:) I found this interesting -

Danny Kaye & Sylvia Fine Foundation donated? Jewish husband and wife team? Actually, I find that wonderful.

There are some powerful religious and secular groups that are funding this project.

Nibs

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HerNibs

where does it say they wont be. it is also muslim tradition to build mosques where they have conquered or won a battle.

I'm sorry daniel but "where does it say they wont be" isn't reasonable.

If I'm holding a meeting in a Church and it's time for a sermon should the sermon have to wait or should the church have allowed me to use a different meeting room?

Are you saying that ALL mosques are built on conquered land? Source?

Nibs

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Leah G.

I found it interesting too and hopeful but there are still to many questions and questionable donations for me to say I'd be in favor of them building it.

I heard somewhere in one of these threads that CAIR does build mosques on conquered lands as a standard, not sure if there was anything backing that up, just another question. I'm getting tired of all this reseach...

H.

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HerNibs

I found it interesting too and hopeful but there are still to many questions and questionable donations for me to say I'd be in favor of them building it.

I heard somewhere in one of these threads that CAIR does build mosques on conquered lands as a standard, not sure if there was anything backing that up, just another question. I'm getting tired of all this reseach...

H.

:) I shall try to find out. I don't think CAIR would be doing this and I know that not all mosques are built on conquered land. Cause I'm pretty sure these area's haven't been conquered. :P

Ok, this has some good information -

House of prayer in Islam. The English word, "mosque", comes from the Egyptian Arabic "masgid", while in common Arabic it is "masjid."

A mosque is symbolically very important to Muslims, being a humble way for humans to recreate pure divine presence on earth. But mosques are not built according to divine patterns (as is alleged by many other religions) — they are simply divinely guided. The main religious texts provide no clear rules as to what a mosque should look like.

Mandatory elements for a mosque include that it should point the direction to Mecca (this direction is called qibla). This indication in most mosques is a mihrab, a niche in the wall. The area in front of the mihrab must be roofed. In the wall of the mihrab there can be no doors. As for the other walls, there can be as many doors as the builders want.

There are 2 types of mosques: the main mosque is called jama'a, and is the one where the Friday prayer is recited. The jama'as are often richly adorned. In English, the term jama'a is rarely used, "Friday Mosque" or "Great Mosque" being the common term.

The other type of mosque is called masjid, and is the local and smaller mosque. While these can be richly adorned, they can seldom be compared to the jama'as.

Masjid is a word meaning 'place for prostration' and they were used by the early Muslims for houses of worship, even at times for other religions. Today the Arabic 'masjid', and the English 'mosque', are used exclusively for the religious houses of Islam. With the significant increase in jama¢as (main mosques) after the 9th century, the term 'masjid' came more and more to be used for small and insignificant mosques.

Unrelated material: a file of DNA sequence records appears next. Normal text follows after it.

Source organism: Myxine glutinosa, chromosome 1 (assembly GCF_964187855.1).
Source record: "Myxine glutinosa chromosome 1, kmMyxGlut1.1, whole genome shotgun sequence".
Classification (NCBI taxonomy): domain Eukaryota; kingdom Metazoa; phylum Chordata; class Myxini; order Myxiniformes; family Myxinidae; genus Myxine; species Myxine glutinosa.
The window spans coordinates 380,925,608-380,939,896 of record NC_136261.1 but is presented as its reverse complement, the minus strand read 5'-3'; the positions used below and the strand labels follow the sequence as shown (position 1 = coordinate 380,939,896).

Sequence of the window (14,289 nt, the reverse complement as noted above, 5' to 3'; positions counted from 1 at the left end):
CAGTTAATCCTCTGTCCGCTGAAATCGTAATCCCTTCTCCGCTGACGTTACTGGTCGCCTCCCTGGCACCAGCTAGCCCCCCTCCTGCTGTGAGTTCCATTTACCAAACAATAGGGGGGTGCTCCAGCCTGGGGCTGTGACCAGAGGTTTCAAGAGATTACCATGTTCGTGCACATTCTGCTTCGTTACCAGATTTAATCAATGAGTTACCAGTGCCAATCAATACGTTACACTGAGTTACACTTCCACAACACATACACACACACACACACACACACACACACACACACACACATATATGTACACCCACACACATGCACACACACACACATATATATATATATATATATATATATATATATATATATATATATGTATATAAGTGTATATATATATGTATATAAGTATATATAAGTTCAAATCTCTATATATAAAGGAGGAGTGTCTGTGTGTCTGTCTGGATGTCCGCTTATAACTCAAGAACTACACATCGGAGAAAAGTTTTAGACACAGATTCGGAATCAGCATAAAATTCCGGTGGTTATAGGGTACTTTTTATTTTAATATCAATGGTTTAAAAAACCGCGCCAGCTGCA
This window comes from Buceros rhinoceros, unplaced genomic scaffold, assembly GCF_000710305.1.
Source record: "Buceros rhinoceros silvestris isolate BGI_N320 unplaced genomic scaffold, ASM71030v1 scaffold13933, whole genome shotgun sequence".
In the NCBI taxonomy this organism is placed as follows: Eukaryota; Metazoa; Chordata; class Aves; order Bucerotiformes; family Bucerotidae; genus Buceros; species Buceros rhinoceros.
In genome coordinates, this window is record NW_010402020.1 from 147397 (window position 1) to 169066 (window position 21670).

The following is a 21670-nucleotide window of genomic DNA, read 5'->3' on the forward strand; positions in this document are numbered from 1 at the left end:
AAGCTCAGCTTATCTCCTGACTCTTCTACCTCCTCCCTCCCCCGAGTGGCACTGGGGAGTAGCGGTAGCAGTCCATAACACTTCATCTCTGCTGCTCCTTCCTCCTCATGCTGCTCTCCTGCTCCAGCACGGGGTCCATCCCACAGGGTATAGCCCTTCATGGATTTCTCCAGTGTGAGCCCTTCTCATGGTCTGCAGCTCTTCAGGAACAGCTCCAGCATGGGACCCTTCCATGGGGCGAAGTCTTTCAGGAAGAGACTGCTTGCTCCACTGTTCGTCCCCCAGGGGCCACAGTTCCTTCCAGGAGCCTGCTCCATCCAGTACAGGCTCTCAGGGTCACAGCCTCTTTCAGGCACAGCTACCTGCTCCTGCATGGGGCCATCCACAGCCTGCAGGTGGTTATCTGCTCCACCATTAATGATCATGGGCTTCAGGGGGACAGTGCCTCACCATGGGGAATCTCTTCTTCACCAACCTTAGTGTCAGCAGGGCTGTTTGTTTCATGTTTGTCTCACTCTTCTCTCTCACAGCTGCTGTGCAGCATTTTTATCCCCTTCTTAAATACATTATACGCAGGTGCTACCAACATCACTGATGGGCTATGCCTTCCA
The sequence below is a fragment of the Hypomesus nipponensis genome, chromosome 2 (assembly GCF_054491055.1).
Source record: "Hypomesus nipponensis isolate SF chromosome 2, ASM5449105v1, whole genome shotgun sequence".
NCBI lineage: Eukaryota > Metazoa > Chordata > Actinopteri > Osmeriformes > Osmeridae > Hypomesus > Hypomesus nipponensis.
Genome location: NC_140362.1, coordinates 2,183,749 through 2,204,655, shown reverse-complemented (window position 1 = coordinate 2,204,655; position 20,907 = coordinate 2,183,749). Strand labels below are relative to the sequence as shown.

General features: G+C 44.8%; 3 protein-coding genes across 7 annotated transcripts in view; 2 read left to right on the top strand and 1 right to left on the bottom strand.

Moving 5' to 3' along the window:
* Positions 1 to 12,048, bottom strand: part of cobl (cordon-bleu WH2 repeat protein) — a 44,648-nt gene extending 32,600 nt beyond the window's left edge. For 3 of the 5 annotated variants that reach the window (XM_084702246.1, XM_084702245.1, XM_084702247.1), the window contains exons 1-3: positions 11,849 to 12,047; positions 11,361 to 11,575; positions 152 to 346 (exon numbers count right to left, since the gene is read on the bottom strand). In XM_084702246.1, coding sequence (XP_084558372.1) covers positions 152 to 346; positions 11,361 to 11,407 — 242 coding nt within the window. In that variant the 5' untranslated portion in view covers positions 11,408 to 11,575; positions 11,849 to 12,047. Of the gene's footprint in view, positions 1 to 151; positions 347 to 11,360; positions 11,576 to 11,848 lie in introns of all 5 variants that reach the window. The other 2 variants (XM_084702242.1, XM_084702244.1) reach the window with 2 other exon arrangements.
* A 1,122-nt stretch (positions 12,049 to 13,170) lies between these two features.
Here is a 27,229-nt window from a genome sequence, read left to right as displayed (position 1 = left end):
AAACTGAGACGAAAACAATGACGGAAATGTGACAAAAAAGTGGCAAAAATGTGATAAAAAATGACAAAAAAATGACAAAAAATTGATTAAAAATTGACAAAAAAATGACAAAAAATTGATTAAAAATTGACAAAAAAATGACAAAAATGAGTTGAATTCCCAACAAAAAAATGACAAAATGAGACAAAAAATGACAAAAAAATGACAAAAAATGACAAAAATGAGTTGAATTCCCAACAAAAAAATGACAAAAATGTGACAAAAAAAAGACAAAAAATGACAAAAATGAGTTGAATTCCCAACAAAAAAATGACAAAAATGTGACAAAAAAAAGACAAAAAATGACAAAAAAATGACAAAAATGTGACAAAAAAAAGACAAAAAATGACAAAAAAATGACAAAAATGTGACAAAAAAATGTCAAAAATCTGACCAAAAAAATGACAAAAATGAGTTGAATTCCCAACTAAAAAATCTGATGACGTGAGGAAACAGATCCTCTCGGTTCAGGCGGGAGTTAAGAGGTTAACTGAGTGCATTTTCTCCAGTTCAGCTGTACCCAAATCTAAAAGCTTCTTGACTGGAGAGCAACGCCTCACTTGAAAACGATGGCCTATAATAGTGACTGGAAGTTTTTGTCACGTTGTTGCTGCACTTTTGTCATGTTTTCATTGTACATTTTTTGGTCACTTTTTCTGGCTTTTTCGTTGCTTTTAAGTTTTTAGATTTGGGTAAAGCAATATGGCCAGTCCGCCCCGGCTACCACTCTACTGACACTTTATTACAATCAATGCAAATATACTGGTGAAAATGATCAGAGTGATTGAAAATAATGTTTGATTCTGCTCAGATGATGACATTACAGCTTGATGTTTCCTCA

Mosques form centres in cities, or in neighbourhoods of cities. This function does not always have to be structured, but it can be connected to mentality, so that the establishment of a new mosque often facilitates the emergence of a city centre. This characteristic was typical in older days, but is becoming more and more unusual.

Here is the pertinent part from the link -

Mosques soon evolved more complex and uniform shapes. A minbar, the pulpit, from where the Friday prayer is held, was placed next to the mihrab. Within a few years after the death of Muhammad, mosques became such important symbols, that when Muslim conquerors established themselves somewhere, a mosque erected first, and then the military camp was built around it. This building process was inspired by the Madina example. But in the cases where the Muslims conquered principal cities, they constructed the mosque in the place that was the centre of the religion of the conquered people.

It would appear that just like any religious group or country, if the conquer someplace then they erect building that are a symbol of the conqueror.

It does NOT appear that all mosques symbolize a conquered place.

Nibs

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Leah G.

Only after the Umayyads turned Islam into the master world-power, they started building imposing structures-initially in the form of sumptuous palaces, to which gorgeous mosques, minarets and mausoleums were added later on-all over the conquered lands (although clearly prohibited by Muhammad and the Quran) so as to declare the religious and political supremacy of Islam.

http://islamizationwatch.blogspot.com/2009/12/christianitys-minarets-originally-used.html

Probably not all of course but sometimes one bad bean can spoil the soup.

H.

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HerNibs

Only after the Umayyads turned Islam into the master world-power, they started building imposing structures-initially in the form of sumptuous palaces, to which gorgeous mosques, minarets and mausoleums were added later on-all over the conquered lands (although clearly prohibited by Muhammad and the Quran) so as to declare the religious and political supremacy of Islam.